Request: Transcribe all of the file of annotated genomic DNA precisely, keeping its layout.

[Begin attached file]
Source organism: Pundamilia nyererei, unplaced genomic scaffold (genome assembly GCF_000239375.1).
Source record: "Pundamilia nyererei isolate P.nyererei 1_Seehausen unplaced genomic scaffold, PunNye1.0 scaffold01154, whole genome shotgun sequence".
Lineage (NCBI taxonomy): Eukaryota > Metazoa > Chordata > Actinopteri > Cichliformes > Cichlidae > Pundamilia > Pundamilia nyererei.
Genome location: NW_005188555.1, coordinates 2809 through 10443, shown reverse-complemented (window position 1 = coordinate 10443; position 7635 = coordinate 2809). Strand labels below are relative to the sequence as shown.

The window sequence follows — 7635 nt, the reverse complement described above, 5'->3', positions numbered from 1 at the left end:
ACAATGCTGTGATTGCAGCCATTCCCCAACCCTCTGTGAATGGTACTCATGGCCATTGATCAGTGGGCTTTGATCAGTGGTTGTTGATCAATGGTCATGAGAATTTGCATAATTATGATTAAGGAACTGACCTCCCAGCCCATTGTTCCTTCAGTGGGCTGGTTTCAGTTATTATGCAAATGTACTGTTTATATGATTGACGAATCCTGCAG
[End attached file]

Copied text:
Source organism: Pundamilia nyererei, unplaced genomic scaffold (genome assembly GCF_000239375.1).
Source record: "Pundamilia nyererei isolate P.nyererei 1_Seehausen unplaced genomic scaffold, PunNye1.0 scaffold01154, whole genome shotgun sequence".
Lineage (NCBI taxonomy): Eukaryota > Metazoa > Chordata > Actinopteri > Cichliformes > Cichlidae > Pundamilia > Pundamilia nyererei.
Genome location: NW_005188555.1, coordinates 2809 through 10443, shown reverse-complemented (window position 1 = coordinate 10443; position 7635 = coordinate 2809). Strand labels below are relative to the sequence as shown.

The window sequence follows — 7635 nt, the reverse complement described above, 5'->3', positions numbered from 1 at the left end:
ACAATGCTGTGATTGCAGCCATTCCCCAACCCTCTGTGAATGGTACTCATGGCCATTGATCAGTGGGCTTTGATCAGTGGTTGTTGATCAATGGTCATGAGAATTTGCATAATTATGATTAAGGAACTGACCTCCCAGCCCATTGTTCCTTCAGTGGGCTGGTTTCAGTTATTATGCAAATGTACTGTTTATATGATTGACGAATCCTGCAG